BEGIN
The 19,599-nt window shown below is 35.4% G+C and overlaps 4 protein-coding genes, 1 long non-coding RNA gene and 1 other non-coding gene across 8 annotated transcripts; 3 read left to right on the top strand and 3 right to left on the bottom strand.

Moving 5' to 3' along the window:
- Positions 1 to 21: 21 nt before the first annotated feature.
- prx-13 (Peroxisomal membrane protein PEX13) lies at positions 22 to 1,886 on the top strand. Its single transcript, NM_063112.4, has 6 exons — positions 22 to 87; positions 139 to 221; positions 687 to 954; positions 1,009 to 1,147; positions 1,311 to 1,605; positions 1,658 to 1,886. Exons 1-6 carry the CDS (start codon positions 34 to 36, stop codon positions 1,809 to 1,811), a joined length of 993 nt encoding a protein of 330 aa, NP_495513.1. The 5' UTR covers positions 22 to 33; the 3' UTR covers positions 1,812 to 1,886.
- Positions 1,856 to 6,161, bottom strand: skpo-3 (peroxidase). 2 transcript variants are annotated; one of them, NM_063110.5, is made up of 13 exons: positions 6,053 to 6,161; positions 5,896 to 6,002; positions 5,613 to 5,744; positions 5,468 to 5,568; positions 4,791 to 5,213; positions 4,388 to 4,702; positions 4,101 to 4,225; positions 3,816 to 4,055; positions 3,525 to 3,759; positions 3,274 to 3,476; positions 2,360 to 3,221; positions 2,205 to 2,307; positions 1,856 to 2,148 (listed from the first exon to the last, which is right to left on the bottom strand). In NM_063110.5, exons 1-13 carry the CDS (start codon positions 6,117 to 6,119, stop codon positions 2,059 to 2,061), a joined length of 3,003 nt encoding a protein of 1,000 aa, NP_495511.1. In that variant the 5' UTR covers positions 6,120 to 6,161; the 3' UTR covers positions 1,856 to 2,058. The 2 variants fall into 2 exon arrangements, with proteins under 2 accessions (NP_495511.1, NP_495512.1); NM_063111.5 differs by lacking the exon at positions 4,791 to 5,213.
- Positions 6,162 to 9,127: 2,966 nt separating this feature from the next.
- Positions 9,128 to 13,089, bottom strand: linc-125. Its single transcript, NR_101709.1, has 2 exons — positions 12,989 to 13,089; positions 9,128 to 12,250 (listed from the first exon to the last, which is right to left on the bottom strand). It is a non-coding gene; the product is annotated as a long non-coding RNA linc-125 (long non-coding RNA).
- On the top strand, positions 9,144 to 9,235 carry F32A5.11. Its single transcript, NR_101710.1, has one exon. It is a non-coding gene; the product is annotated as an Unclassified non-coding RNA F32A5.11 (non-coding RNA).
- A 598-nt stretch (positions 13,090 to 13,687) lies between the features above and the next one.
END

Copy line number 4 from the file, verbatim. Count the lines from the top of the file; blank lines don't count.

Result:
- prx-13 (Peroxisomal membrane protein PEX13) lies at positions 22 to 1,886 on the top strand. Its single transcript, NM_063112.4, has 6 exons — positions 22 to 87; positions 139 to 221; positions 687 to 954; positions 1,009 to 1,147; positions 1,311 to 1,605; positions 1,658 to 1,886. Exons 1-6 carry the CDS (start codon positions 34 to 36, stop codon positions 1,809 to 1,811), a joined length of 993 nt encoding a protein of 330 aa, NP_495513.1. The 5' UTR covers positions 22 to 33; the 3' UTR covers positions 1,812 to 1,886.